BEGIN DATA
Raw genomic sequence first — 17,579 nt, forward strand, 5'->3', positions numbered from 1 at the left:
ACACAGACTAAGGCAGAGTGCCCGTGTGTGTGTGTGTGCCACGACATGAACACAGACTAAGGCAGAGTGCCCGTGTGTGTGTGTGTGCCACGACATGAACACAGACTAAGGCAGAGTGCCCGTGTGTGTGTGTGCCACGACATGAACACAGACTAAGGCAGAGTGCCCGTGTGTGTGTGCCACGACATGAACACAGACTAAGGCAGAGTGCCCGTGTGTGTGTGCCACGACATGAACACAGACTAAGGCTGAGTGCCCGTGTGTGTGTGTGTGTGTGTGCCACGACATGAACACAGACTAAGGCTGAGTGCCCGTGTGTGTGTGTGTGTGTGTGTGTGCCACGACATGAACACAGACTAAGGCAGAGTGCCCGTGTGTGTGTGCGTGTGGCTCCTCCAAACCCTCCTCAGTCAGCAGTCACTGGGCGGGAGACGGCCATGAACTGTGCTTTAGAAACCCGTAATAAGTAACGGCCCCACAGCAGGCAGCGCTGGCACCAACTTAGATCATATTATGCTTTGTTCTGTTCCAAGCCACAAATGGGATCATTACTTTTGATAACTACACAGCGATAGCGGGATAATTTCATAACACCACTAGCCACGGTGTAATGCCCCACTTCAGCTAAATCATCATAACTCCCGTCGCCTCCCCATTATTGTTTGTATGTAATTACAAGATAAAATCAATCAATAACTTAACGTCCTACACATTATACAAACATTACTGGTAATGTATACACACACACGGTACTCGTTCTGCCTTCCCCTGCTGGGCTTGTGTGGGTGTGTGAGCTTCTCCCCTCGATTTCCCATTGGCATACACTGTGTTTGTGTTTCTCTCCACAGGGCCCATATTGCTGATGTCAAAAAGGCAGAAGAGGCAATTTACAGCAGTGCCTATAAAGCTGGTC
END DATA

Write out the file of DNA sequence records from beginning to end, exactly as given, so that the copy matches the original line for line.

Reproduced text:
Raw genomic sequence first — 17,579 nt, forward strand, 5'->3', positions numbered from 1 at the left:
ACACAGACTAAGGCAGAGTGCCCGTGTGTGTGTGTGTGCCACGACATGAACACAGACTAAGGCAGAGTGCCCGTGTGTGTGTGTGTGCCACGACATGAACACAGACTAAGGCAGAGTGCCCGTGTGTGTGTGTGCCACGACATGAACACAGACTAAGGCAGAGTGCCCGTGTGTGTGTGCCACGACATGAACACAGACTAAGGCAGAGTGCCCGTGTGTGTGTGCCACGACATGAACACAGACTAAGGCTGAGTGCCCGTGTGTGTGTGTGTGTGTGTGCCACGACATGAACACAGACTAAGGCTGAGTGCCCGTGTGTGTGTGTGTGTGTGTGTGTGCCACGACATGAACACAGACTAAGGCAGAGTGCCCGTGTGTGTGTGCGTGTGGCTCCTCCAAACCCTCCTCAGTCAGCAGTCACTGGGCGGGAGACGGCCATGAACTGTGCTTTAGAAACCCGTAATAAGTAACGGCCCCACAGCAGGCAGCGCTGGCACCAACTTAGATCATATTATGCTTTGTTCTGTTCCAAGCCACAAATGGGATCATTACTTTTGATAACTACACAGCGATAGCGGGATAATTTCATAACACCACTAGCCACGGTGTAATGCCCCACTTCAGCTAAATCATCATAACTCCCGTCGCCTCCCCATTATTGTTTGTATGTAATTACAAGATAAAATCAATCAATAACTTAACGTCCTACACATTATACAAACATTACTGGTAATGTATACACACACACGGTACTCGTTCTGCCTTCCCCTGCTGGGCTTGTGTGGGTGTGTGAGCTTCTCCCCTCGATTTCCCATTGGCATACACTGTGTTTGTGTTTCTCTCCACAGGGCCCATATTGCTGATGTCAAAAAGGCAGAAGAGGCAATTTACAGCAGTGCCTATAAAGCTGGTC